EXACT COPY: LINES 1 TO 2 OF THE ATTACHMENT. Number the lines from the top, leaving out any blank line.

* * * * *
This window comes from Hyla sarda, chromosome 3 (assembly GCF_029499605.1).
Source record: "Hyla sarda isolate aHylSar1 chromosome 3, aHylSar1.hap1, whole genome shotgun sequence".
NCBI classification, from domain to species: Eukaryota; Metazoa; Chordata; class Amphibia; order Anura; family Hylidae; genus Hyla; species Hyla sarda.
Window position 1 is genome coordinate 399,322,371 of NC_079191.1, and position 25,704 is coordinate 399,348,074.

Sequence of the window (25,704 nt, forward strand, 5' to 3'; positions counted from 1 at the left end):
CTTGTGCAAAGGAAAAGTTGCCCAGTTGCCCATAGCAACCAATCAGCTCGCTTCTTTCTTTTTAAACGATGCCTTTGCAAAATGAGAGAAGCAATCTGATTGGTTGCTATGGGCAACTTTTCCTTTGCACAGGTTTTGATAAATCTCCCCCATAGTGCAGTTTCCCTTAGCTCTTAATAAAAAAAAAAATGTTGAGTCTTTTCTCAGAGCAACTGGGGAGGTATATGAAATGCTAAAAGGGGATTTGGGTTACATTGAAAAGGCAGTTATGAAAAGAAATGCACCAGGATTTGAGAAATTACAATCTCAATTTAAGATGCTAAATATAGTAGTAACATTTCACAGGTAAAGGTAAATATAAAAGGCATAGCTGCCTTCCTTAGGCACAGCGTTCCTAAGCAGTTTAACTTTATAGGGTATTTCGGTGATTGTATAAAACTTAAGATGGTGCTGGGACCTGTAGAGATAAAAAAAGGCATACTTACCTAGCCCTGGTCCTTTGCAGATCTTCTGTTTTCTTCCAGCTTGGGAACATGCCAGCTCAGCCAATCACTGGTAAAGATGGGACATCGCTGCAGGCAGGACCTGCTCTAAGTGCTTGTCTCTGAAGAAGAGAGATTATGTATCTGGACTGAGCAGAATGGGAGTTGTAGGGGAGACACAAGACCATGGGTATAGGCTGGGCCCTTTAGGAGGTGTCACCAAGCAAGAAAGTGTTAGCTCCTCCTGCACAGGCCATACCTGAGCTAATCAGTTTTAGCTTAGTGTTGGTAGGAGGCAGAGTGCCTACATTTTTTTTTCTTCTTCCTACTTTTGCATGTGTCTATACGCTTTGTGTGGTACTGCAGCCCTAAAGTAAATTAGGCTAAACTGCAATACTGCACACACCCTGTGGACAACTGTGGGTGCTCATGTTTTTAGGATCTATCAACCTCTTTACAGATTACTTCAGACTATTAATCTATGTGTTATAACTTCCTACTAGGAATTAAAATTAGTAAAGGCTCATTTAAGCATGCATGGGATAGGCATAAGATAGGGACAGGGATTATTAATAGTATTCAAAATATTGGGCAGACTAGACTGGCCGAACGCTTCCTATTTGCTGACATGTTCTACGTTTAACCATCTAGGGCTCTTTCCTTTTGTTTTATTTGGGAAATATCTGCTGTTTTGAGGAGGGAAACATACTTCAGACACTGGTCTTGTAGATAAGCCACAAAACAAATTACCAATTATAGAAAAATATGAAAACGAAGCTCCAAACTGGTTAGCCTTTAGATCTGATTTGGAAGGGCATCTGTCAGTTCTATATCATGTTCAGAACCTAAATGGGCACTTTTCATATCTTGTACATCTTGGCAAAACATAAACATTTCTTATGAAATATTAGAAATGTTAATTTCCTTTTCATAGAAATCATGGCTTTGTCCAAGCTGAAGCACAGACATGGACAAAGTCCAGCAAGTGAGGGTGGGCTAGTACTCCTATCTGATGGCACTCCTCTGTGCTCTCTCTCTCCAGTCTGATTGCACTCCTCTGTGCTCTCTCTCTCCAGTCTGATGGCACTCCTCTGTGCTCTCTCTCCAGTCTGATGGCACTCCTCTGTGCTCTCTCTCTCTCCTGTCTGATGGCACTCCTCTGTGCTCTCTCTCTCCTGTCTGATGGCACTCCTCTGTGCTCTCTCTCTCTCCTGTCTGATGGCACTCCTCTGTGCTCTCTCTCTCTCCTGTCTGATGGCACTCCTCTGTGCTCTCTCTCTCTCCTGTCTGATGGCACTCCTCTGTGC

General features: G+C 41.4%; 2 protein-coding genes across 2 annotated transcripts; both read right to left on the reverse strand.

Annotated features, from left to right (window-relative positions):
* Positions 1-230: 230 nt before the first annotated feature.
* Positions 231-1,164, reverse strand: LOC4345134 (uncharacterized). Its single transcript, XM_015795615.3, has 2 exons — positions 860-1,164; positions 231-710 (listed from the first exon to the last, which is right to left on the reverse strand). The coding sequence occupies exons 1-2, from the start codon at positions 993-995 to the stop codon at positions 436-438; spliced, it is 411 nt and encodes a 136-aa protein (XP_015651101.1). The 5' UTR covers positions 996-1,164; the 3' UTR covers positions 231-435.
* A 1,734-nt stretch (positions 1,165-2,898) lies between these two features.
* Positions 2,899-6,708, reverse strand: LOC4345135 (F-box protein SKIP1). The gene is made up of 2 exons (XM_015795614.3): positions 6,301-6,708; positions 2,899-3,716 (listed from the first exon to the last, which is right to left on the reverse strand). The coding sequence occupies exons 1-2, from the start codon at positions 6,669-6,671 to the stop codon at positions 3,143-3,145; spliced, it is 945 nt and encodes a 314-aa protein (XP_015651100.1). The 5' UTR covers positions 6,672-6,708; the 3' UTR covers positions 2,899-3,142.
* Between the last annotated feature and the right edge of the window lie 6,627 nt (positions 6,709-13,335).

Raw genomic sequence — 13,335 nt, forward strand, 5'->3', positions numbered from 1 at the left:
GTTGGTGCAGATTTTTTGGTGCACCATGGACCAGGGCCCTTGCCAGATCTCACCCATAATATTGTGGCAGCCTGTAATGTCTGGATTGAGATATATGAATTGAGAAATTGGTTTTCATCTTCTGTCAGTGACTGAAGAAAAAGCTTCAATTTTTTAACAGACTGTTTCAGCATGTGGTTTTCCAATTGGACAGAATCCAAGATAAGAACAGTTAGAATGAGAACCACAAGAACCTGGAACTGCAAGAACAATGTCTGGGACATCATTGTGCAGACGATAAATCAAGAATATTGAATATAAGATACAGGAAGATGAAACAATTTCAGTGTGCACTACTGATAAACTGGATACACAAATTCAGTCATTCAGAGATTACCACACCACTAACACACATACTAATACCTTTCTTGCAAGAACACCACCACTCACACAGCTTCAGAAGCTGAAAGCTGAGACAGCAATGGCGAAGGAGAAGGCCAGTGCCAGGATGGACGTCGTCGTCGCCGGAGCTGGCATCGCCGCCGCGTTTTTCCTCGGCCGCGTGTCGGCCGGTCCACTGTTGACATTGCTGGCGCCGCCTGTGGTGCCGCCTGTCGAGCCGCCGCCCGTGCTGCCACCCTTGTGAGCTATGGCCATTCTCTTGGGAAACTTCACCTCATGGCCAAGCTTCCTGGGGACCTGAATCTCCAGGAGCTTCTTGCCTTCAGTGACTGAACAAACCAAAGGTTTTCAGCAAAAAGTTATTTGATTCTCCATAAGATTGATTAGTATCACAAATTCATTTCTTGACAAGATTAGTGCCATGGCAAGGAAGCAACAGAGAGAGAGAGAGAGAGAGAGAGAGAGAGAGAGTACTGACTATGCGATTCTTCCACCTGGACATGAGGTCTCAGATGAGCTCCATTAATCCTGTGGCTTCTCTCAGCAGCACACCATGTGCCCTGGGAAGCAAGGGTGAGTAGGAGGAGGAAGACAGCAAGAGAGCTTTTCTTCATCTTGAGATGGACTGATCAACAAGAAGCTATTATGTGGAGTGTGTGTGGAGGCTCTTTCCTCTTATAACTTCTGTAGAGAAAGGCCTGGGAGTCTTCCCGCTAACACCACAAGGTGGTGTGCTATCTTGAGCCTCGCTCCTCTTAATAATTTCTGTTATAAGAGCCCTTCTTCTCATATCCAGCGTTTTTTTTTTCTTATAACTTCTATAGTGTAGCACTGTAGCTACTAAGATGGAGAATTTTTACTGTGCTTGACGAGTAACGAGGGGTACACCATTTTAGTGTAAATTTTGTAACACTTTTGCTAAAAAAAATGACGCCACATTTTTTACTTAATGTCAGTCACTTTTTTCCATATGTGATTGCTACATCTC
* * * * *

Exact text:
This window comes from Hyla sarda, chromosome 3 (assembly GCF_029499605.1).
Source record: "Hyla sarda isolate aHylSar1 chromosome 3, aHylSar1.hap1, whole genome shotgun sequence".